Barack Obama can be forgiven if he's confused this week: The same week David Brooks was explaining that people don't know Obama, the outsider, well enough to place him; that Peggy Noonan labeled Obama "Mr. Untried and Untested," a Pew poll found that 48 percent of respondents said they were hearing too much about the presumptive Democratic nominee. Obama: under-known, but over-exposed? I talked about the paradox in this week's Current video (text below):
I think the wide-angle, overwhelmingly positive coverage of Obama's foreign tour, as well as continued fluffy coverage of his family, will pay off in the long run, even if it didn't give him a poll bounce. Like it or not, lacking a positive rationale for his own candidacy, John McCain is going to try to make Barack Obama the issue of this election. Obama's deft handling of Iraq, Afghanistan and the Middle East, as well as all he learned on those trips, accumulated political capital that will matter to him later. Heartwarming even if sometimes saccharine coverage of his adorable daughters and admirable wife -- check out this great (and not saccharine) story about Michelle Obama and military wives -- can't hurt, either.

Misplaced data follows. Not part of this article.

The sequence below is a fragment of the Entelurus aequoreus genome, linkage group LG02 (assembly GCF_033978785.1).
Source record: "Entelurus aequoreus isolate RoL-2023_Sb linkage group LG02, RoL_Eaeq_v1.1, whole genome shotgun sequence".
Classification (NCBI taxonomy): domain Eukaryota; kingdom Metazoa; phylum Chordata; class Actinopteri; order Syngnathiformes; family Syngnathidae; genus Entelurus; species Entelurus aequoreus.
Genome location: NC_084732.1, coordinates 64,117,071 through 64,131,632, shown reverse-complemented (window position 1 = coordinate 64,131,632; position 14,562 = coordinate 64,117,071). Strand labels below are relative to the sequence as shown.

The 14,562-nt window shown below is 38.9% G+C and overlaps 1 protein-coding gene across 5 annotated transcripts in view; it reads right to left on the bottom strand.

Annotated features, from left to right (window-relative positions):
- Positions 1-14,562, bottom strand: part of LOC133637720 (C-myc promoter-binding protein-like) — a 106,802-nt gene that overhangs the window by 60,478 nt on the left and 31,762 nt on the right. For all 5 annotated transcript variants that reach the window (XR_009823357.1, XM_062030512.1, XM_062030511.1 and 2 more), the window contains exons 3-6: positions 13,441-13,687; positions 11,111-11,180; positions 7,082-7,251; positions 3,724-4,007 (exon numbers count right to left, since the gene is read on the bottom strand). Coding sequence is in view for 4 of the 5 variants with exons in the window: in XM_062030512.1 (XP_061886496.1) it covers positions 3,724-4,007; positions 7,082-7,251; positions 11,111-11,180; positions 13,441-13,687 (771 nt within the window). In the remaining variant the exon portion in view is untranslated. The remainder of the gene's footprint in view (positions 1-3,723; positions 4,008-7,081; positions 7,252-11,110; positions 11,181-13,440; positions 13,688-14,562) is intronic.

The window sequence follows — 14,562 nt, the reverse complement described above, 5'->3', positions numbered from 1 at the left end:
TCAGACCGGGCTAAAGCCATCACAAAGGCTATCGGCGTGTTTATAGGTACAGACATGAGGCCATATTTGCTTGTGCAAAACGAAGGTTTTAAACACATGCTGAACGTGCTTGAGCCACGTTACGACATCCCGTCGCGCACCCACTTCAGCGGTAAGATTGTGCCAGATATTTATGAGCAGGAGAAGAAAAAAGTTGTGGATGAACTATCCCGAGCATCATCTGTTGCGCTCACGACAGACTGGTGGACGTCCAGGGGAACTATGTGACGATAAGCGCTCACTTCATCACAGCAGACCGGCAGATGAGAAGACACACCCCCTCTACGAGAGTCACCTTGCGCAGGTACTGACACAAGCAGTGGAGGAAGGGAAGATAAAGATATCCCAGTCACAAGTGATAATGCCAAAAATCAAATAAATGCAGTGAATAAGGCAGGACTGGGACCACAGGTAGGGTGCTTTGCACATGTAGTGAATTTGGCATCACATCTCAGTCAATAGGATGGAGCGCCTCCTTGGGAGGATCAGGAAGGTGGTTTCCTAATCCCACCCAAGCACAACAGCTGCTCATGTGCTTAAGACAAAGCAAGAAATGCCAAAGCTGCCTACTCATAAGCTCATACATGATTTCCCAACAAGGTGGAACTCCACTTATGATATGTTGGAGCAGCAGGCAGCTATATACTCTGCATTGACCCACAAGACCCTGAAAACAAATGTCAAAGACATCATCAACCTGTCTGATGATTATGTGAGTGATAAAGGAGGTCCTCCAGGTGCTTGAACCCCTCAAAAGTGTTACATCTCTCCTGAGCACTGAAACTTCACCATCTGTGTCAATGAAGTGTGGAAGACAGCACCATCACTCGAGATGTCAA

I was irritated by David Brooks' column this week, as well as by Peggy Noonan's typically frothy riff on the "old America" she saw vroom-vrooming to life -- and embracing McCain -- at the Harley convention in Sturgis, S.D. this week. But it was all predictable. Both Republicans had thrilled to Obama's post-Clinton appeal earlier in the race, but now he's one-on-one with McCain, and flirty faux "Obamacans" are heading back to their tribes. The Obama media backlash has begun, for real. But Obama lucks out again -- two weeks of the Olympics, while he and his family vacation and get ready for Denver, are just what the country and the campaign needs.